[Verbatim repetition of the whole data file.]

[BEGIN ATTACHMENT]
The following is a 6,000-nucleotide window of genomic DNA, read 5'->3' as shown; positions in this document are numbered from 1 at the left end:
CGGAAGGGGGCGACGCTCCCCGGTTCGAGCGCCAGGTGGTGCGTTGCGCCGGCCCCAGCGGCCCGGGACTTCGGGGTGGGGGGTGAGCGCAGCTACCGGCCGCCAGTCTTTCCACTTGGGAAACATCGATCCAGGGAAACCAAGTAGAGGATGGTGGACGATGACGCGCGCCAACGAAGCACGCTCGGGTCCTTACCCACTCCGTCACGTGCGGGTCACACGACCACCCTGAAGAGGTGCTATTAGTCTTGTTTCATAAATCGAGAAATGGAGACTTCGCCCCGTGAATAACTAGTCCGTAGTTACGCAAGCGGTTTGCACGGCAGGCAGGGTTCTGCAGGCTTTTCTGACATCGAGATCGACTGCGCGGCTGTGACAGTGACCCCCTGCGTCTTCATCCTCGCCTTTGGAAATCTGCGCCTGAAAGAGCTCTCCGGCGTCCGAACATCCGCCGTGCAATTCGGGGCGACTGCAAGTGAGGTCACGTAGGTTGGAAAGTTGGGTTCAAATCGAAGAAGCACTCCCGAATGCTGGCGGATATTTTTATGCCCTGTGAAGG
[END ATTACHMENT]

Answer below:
The following is a 6,000-nucleotide window of genomic DNA, read 5'->3' as shown; positions in this document are numbered from 1 at the left end:
CGGAAGGGGGCGACGCTCCCCGGTTCGAGCGCCAGGTGGTGCGTTGCGCCGGCCCCAGCGGCCCGGGACTTCGGGGTGGGGGGTGAGCGCAGCTACCGGCCGCCAGTCTTTCCACTTGGGAAACATCGATCCAGGGAAACCAAGTAGAGGATGGTGGACGATGACGCGCGCCAACGAAGCACGCTCGGGTCCTTACCCACTCCGTCACGTGCGGGTCACACGACCACCCTGAAGAGGTGCTATTAGTCTTGTTTCATAAATCGAGAAATGGAGACTTCGCCCCGTGAATAACTAGTCCGTAGTTACGCAAGCGGTTTGCACGGCAGGCAGGGTTCTGCAGGCTTTTCTGACATCGAGATCGACTGCGCGGCTGTGACAGTGACCCCCTGCGTCTTCATCCTCGCCTTTGGAAATCTGCGCCTGAAAGAGCTCTCCGGCGTCCGAACATCCGCCGTGCAATTCGGGGCGACTGCAAGTGAGGTCACGTAGGTTGGAAAGTTGGGTTCAAATCGAAGAAGCACTCCCGAATGCTGGCGGATATTTTTATGCCCTGTGAAGG